Which is apparently a hoot. Prime Minister at the time Tony Abbott apparently thought so — he laughed until being warned by Scott Morrison “there’s a boom [microphone] up there”.
People are losing their homes and their livelihoods due to the impacts of climate change? Good one Pete, you’re the best.
You know who else thinks it’s funny? This woman sitting on the back porch of her house. Her daughter took a picture of water literally lapping at her feet.
'This is what living with climate change is', she wrote.
What a crackup!
Yes, laughing at the effects of climate change is now so common it’s become something of a tradition among a certain section of politicians.
Which begs the question — what exactly is so funny?
Experts don’t think it’s funny. They’re warning climate change could lead to drastic shortages in the global food supply, rising sea levels, “doom” for small islands, melting glaciers, increased insurgency, terrorism, and organised crime and even an increase in allergies.
Former senior Australian defence officers including the former chief of the military don’t think climate change is a laughing matter either. Earlier this month they warned of “long, slow, lingering, and horrible” consequences if something is not done about climate change.
They’re not alone. Their message came after a similar warning from the former director of national intelligence for the United States.
I guess they just don’t get the joke.
Someone should ask Education Minister Simon Birmingham why he laughed when he was asked about bleaching and coral death on the Great Barrier Reef by Greens senator Peter Whish-Wilson earlier this year.
“Do I agree that Senator Whish-Wilson needs a tissue?” he jeered. “He needs a lot more than that.”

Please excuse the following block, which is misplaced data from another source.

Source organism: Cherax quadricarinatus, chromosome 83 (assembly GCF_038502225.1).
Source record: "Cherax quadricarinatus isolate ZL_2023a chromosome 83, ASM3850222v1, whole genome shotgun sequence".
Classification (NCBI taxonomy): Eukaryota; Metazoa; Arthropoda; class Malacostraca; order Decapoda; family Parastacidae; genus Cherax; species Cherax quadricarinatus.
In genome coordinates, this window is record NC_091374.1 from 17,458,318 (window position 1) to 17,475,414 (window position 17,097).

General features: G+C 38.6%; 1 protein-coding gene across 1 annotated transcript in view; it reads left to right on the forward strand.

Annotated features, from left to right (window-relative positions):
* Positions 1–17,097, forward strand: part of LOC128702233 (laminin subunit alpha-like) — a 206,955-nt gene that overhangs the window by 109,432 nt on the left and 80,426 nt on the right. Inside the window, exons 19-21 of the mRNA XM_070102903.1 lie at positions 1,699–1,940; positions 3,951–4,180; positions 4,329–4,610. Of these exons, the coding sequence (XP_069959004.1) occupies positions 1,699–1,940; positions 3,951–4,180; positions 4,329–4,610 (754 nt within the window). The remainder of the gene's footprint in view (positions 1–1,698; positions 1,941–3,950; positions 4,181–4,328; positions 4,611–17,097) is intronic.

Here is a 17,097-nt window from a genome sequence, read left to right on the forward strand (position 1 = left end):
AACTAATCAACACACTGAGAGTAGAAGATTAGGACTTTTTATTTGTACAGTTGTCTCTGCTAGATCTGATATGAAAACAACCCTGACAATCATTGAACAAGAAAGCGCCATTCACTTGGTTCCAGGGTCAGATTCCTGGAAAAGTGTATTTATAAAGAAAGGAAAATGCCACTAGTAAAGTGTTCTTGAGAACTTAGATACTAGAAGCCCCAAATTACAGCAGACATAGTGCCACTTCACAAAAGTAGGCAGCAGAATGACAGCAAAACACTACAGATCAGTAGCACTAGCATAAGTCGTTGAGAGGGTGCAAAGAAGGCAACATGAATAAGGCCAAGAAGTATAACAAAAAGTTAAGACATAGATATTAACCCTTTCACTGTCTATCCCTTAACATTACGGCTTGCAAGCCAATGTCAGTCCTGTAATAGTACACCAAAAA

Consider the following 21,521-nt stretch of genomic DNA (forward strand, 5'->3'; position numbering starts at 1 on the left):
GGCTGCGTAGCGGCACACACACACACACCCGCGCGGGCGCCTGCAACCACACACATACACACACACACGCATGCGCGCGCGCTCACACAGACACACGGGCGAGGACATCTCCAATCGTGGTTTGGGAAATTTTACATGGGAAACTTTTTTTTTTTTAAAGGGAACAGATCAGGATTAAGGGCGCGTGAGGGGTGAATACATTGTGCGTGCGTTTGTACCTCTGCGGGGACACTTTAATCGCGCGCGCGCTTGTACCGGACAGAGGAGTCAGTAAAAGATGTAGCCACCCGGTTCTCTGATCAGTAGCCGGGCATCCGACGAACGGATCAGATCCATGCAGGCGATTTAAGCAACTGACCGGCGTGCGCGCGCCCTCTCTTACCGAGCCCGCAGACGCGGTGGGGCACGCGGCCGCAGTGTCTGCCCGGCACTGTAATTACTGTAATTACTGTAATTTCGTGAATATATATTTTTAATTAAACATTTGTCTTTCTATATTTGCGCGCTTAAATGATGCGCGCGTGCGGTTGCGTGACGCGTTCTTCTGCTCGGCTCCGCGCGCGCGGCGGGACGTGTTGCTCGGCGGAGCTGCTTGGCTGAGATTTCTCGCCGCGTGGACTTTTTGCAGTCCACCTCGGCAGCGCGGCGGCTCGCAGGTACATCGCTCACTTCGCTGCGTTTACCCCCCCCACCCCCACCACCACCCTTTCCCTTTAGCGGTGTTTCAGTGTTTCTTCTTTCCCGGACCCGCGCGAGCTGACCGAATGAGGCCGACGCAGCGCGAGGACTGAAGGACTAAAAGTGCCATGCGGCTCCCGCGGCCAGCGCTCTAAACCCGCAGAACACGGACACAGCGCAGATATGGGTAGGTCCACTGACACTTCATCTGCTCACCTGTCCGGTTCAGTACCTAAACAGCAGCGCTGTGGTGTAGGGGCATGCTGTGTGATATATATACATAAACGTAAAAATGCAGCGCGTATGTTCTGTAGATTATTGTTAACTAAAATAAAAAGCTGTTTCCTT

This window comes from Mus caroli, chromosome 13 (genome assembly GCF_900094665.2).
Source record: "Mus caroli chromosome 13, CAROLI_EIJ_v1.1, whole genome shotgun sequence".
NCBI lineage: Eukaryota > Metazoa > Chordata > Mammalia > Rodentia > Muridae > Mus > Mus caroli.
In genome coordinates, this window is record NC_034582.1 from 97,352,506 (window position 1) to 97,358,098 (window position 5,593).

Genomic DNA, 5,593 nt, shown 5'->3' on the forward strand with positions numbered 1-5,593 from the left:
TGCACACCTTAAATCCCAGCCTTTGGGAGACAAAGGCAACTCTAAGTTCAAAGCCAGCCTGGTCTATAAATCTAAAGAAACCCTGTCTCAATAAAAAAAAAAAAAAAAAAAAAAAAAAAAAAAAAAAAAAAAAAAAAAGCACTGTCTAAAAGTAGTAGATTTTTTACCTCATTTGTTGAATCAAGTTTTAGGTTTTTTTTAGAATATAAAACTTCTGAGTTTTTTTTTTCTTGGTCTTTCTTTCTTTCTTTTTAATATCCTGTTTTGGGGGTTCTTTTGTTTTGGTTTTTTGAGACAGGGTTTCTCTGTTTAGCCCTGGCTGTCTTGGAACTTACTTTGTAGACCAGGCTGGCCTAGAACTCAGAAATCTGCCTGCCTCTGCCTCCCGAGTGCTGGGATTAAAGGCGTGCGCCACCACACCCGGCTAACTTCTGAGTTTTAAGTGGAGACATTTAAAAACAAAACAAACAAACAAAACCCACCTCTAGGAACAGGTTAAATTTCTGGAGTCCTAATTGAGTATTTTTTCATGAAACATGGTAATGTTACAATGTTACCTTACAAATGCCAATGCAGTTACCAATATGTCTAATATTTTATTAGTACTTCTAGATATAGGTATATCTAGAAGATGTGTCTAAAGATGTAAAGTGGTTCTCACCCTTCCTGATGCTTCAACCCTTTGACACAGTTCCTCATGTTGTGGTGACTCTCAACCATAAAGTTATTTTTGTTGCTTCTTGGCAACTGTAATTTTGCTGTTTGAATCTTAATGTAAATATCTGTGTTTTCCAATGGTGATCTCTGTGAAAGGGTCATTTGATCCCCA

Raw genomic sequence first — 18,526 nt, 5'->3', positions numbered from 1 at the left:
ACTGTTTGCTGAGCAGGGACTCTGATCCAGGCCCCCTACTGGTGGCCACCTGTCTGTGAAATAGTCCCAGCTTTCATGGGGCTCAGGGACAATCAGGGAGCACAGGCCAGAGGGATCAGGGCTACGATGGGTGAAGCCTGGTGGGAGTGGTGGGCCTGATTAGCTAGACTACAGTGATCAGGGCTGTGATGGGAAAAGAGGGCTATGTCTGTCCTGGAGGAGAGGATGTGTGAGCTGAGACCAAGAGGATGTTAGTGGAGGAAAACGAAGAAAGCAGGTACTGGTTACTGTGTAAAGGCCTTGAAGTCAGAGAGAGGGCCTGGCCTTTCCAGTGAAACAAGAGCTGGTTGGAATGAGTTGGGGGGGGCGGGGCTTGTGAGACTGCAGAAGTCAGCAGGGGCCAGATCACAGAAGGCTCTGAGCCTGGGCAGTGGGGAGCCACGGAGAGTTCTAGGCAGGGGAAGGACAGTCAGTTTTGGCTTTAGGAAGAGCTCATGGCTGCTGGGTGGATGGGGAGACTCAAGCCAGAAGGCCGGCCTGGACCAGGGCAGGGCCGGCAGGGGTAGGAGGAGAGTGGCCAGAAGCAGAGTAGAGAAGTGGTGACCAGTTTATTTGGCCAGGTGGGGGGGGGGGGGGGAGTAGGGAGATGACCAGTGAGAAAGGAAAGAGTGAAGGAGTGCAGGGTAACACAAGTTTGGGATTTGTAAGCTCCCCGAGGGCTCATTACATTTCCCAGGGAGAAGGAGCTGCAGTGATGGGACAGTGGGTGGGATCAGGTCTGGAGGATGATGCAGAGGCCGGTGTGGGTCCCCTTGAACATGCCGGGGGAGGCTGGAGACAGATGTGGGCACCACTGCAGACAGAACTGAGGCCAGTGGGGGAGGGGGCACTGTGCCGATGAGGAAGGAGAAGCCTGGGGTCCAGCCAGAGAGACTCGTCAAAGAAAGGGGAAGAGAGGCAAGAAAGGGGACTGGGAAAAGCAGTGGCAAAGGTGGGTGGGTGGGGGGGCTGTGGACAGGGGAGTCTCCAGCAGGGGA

Well in June, UNESCO said you can’t save the Reef without doing something about climate change meaning the measures the honourable and esteemed Senator Birmingham championed to try and help the Reef will not be effective.
That probably had some MPs rolling in the aisles.
But maybe it’s just a habit in Parliament to make jokes about things that simply aren’t funny.
We all remember Scott Morrison waving around a chunk of coal in parliament to raucous laughter from his colleagues as though they were watching the complete box set of “Dad’s Army” all at once.
“This is coal Mr Speaker,” he declared. “Don’t be scared. It won’t hurt you.”
What a cracker of a joke. Coal won’t hurt you. It’s your buddy.
Our mate coal, that old kidder.
No, Nero didn’t fiddle while Rome burned — but this crop of politicians are laughing their way through the most important decisions of our generation.
We deserve better.
This isn’t a joking matter anymore. Seven years ago Malcolm Turnbull considered climate change to be such a serious matter that he crossed the floor to vote against his own party to take action.
He has since gone as quiet as rats’ feet over broken glass. An absence of leadership while his colleagues laugh.
This can’t be how the world ends. Not with a bang, but with a chuckle.
This work is licensed under a Creative Commons Attribution-NonCommercial-NoDerivs 3.0 Australia License